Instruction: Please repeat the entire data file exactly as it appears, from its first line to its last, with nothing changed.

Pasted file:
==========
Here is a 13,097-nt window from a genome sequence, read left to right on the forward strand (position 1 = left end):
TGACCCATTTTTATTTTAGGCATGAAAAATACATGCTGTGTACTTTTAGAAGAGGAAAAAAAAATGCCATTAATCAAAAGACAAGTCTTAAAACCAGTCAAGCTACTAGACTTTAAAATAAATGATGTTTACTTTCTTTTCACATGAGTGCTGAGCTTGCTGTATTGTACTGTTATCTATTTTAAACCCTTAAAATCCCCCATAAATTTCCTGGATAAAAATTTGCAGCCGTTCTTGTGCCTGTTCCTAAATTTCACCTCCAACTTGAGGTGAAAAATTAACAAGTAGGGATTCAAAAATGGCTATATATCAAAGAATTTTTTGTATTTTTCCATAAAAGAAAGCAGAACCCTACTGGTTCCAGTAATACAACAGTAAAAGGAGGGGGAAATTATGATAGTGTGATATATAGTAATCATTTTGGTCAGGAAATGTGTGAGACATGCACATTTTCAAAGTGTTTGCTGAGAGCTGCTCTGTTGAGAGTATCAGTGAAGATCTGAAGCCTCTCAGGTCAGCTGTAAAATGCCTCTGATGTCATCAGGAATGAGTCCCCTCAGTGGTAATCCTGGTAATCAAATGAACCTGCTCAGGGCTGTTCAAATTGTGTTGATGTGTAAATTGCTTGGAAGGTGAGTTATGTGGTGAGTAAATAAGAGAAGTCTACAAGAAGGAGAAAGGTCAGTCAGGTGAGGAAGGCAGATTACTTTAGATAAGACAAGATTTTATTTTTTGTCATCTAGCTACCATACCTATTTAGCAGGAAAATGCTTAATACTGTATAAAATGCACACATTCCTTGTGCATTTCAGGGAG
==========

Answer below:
Here is a 13,097-nt window from a genome sequence, read left to right on the forward strand (position 1 = left end):
TGACCCATTTTTATTTTAGGCATGAAAAATACATGCTGTGTACTTTTAGAAGAGGAAAAAAAAATGCCATTAATCAAAAGACAAGTCTTAAAACCAGTCAAGCTACTAGACTTTAAAATAAATGATGTTTACTTTCTTTTCACATGAGTGCTGAGCTTGCTGTATTGTACTGTTATCTATTTTAAACCCTTAAAATCCCCCATAAATTTCCTGGATAAAAATTTGCAGCCGTTCTTGTGCCTGTTCCTAAATTTCACCTCCAACTTGAGGTGAAAAATTAACAAGTAGGGATTCAAAAATGGCTATATATCAAAGAATTTTTTGTATTTTTCCATAAAAGAAAGCAGAACCCTACTGGTTCCAGTAATACAACAGTAAAAGGAGGGGGAAATTATGATAGTGTGATATATAGTAATCATTTTGGTCAGGAAATGTGTGAGACATGCACATTTTCAAAGTGTTTGCTGAGAGCTGCTCTGTTGAGAGTATCAGTGAAGATCTGAAGCCTCTCAGGTCAGCTGTAAAATGCCTCTGATGTCATCAGGAATGAGTCCCCTCAGTGGTAATCCTGGTAATCAAATGAACCTGCTCAGGGCTGTTCAAATTGTGTTGATGTGTAAATTGCTTGGAAGGTGAGTTATGTGGTGAGTAAATAAGAGAAGTCTACAAGAAGGAGAAAGGTCAGTCAGGTGAGGAAGGCAGATTACTTTAGATAAGACAAGATTTTATTTTTTGTCATCTAGCTACCATACCTATTTAGCAGGAAAATGCTTAATACTGTATAAAATGCACACATTCCTTGTGCATTTCAGGGAG